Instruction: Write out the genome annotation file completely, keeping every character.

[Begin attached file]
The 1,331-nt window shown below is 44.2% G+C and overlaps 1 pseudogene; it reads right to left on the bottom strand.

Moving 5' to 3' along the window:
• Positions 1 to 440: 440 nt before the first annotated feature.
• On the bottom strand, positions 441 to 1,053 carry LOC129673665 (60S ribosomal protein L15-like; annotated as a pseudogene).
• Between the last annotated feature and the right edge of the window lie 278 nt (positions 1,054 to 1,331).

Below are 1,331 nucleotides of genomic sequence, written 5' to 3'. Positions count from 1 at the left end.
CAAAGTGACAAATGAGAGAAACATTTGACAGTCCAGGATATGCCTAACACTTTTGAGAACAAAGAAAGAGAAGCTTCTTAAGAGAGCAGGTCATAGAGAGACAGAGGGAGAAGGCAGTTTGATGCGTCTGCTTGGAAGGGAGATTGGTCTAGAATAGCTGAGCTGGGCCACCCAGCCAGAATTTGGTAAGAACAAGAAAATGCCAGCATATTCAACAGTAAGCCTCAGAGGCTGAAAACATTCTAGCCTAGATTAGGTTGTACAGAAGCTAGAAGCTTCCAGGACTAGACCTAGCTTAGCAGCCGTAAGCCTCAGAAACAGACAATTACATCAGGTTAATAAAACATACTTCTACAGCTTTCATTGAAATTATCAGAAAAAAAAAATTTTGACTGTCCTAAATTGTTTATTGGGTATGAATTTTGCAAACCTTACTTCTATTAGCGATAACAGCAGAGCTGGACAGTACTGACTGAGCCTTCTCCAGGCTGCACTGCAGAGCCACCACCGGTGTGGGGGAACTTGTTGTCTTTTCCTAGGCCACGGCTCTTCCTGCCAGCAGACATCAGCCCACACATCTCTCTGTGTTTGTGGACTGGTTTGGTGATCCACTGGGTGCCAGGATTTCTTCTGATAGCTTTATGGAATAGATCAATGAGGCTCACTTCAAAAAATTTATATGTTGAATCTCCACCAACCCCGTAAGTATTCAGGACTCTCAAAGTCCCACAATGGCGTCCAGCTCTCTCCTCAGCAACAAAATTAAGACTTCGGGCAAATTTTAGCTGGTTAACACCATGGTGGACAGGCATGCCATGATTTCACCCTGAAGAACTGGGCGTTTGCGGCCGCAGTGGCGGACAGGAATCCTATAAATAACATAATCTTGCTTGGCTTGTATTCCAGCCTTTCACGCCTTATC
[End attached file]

The 1,331-nt window shown below is 44.2% G+C and overlaps 1 pseudogene; it reads right to left on the bottom strand.

Moving 5' to 3' along the window:
• Positions 1 to 440: 440 nt before the first annotated feature.
• On the bottom strand, positions 441 to 1,053 carry LOC129673665 (60S ribosomal protein L15-like; annotated as a pseudogene).
• Between the last annotated feature and the right edge of the window lie 278 nt (positions 1,054 to 1,331).

Below are 1,331 nucleotides of genomic sequence, written 5' to 3'. Positions count from 1 at the left end.
CAAAGTGACAAATGAGAGAAACATTTGACAGTCCAGGATATGCCTAACACTTTTGAGAACAAAGAAAGAGAAGCTTCTTAAGAGAGCAGGTCATAGAGAGACAGAGGGAGAAGGCAGTTTGATGCGTCTGCTTGGAAGGGAGATTGGTCTAGAATAGCTGAGCTGGGCCACCCAGCCAGAATTTGGTAAGAACAAGAAAATGCCAGCATATTCAACAGTAAGCCTCAGAGGCTGAAAACATTCTAGCCTAGATTAGGTTGTACAGAAGCTAGAAGCTTCCAGGACTAGACCTAGCTTAGCAGCCGTAAGCCTCAGAAACAGACAATTACATCAGGTTAATAAAACATACTTCTACAGCTTTCATTGAAATTATCAGAAAAAAAAAATTTTGACTGTCCTAAATTGTTTATTGGGTATGAATTTTGCAAACCTTACTTCTATTAGCGATAACAGCAGAGCTGGACAGTACTGACTGAGCCTTCTCCAGGCTGCACTGCAGAGCCACCACCGGTGTGGGGGAACTTGTTGTCTTTTCCTAGGCCACGGCTCTTCCTGCCAGCAGACATCAGCCCACACATCTCTCTGTGTTTGTGGACTGGTTTGGTGATCCACTGGGTGCCAGGATTTCTTCTGATAGCTTTATGGAATAGATCAATGAGGCTCACTTCAAAAAATTTATATGTTGAATCTCCACCAACCCCGTAAGTATTCAGGACTCTCAAAGTCCCACAATGGCGTCCAGCTCTCTCCTCAGCAACAAAATTAAGACTTCGGGCAAATTTTAGCTGGTTAACACCATGGTGGACAGGCATGCCATGATTTCACCCTGAAGAACTGGGCGTTTGCGGCCGCAGTGGCGGACAGGAATCCTATAAATAACATAATCTTGCTTGGCTTGTATTCCAGCCTTTCACGCCTTATC